Andres died and was substituted by his son Ricardo San Andres. On the other
hand, respondent Vicente Rodriguez died on August 15, 1989 and was
substituted by his heirs.[7]

Petitioner, as plaintiff, presented two witnesses. The first witness, Engr. Jose
Peero,[8] testified that based on his survey conducted sometime between
1982 and 1985, respondent had enlarged the area which he purchased from
the late Juan San Andres by 509 square meters belonging to the latters
estate. According to Peero, the titled property (Exh. A-5) of respondent was
enclosed with a fence with metal holes and barbed wire, while the expanded
area was fenced with barbed wire and bamboo and light materials. Rtcspped

The second witness, Ricardo San Andres,[9] administrator of the estate,

testified that respondent had not filed any claim before Special Proceedings
No. R-21 and denied knowledge of Exhibits 2 and 3. However, he recognized
the signature in Exhibit 3 as similar to that of the former administrator,
Ramon San Andres. Finally, he declared that the expanded portion occupied
by the family of respondent is now enclosed with barbed wire fence unlike
before where it was found without fence.

On the other hand, Bibiana B. Rodriguez,[10] widow of respondent Vicente

Rodriguez, testified that they had purchased the subject lot from Juan San
Andres, who was their compadre, on September 29, 1964, at P15.00 per
square meter. According to her, they gave P500.00 to the late Juan San
Andres who later affixed his signature to Exhibit 2. She added that on March
30, 1966, Ramon San Andres wrote them a letter asking for P300.00 as
partial payment for the subject lot, but they were able to give him only
P100.00. She added that they had paid the total purchase price of P7,035.00
on November 21, 1988 by depositing it in court. Bibiana B. Rodriquez stated
that they had been in possession of the 509-square meter lot since 1964
when the late Juan San Andres signed the receipt. (Exh. 2) Lastly, she
testified that they did not know at that time the exact area sold to them
because they were told that the same would be known after the survey of the
subject lot. Korte

On September 20, 1994, the trial court[11] rendered judgment in favor of

petitioner. It ruled that there was no contract of sale to speak of for lack of a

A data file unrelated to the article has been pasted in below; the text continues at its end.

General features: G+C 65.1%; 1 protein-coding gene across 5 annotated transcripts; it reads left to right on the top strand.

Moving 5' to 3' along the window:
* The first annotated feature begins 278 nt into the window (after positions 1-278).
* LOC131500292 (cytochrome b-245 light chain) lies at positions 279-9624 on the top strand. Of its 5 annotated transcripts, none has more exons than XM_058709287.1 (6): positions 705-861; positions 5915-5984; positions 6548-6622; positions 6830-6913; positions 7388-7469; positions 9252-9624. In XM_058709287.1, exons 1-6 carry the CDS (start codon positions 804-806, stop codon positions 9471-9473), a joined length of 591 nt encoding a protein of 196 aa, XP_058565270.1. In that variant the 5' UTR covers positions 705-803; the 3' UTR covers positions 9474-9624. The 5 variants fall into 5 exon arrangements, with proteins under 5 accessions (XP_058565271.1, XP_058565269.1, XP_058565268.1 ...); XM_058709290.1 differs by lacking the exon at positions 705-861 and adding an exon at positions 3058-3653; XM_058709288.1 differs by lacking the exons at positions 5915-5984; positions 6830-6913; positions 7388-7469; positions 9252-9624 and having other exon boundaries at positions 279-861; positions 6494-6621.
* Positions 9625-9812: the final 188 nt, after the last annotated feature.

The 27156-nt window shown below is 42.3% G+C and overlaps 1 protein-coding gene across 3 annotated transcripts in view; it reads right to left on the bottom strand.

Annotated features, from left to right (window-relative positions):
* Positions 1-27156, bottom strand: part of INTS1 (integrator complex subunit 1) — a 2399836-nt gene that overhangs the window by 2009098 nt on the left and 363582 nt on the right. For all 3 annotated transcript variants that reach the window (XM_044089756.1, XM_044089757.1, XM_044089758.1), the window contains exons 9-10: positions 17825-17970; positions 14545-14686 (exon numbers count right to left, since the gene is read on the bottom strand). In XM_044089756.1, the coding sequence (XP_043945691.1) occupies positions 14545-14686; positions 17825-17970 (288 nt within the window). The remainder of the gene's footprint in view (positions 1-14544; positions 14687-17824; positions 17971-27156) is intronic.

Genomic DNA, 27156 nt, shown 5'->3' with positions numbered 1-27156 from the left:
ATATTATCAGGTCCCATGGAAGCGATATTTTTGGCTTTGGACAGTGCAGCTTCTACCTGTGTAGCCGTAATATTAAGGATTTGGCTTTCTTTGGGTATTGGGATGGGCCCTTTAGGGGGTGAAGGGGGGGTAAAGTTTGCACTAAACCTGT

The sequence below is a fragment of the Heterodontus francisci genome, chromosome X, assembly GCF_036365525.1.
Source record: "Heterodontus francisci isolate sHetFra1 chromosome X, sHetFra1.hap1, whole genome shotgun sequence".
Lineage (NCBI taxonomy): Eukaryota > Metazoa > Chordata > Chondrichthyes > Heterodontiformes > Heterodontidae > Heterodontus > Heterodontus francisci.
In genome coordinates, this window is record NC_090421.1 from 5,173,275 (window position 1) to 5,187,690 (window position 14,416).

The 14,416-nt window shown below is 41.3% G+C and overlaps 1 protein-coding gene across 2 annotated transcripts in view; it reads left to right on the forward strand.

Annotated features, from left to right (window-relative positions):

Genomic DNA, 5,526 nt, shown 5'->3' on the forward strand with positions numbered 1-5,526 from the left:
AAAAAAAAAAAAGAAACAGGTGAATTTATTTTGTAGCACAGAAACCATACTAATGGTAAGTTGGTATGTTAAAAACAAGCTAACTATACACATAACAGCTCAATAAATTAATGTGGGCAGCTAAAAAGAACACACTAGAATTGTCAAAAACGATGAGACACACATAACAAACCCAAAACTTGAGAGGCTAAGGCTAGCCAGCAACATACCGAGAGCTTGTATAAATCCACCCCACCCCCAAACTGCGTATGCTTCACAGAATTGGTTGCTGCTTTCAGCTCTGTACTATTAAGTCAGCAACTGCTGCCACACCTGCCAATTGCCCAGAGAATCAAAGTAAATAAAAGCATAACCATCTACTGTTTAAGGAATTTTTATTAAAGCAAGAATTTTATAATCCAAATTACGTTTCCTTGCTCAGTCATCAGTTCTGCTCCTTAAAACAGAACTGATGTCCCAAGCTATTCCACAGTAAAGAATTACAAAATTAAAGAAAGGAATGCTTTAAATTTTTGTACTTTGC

valid object because there was no sufficient indication in Exhibit 2 to identify
the property subject of the sale, hence, the need to execute a new contract.

Respondent appealed to the Court of Appeals, which on April 21, 1998

rendered a decision reversing the decision of the trial court. The appellate
court held that the object of the contract was determinable, and that there
was a conditional sale with the balance of the purchase price payable within
five years from the execution of the deed of sale. The dispositive portion of its
decisions reads:

IN VIEW OF ALL THE FOREGOING, the judgment appealed from is hereby

REVERSED and SET ASIDE and a new one entered DISMISSING the complaint
and rendering judgment against the plaintiff-appellee:

1. to accept the P7,035.00 representing the balance of the purchase price of

the portion and which is deposited in court under Official Receipt No. 105754
(page 122, Records);

2. to execute the formal deed of sale over the said 509 square meter portion
of Lot 1914-B-2 in favor of appellant Vicente Rodriguez;

3. to pay the defendant-appellant the amount of P50,000.00 as damages and

P10,000.00 attorneys fees as stipulated by them during the trial of this case;

4. to pay the costs of the suit.


Hence, this petition. Petitioner assigns the following errors as having been
allegedly committed by the trial court: Sclaw









The petition has no merit.

First. Art. 1458 of the Civil Code provides:

By the contract of sale one of the contracting parties obligates himself to

transfer the ownership of and to deliver a determinate thing, and the other to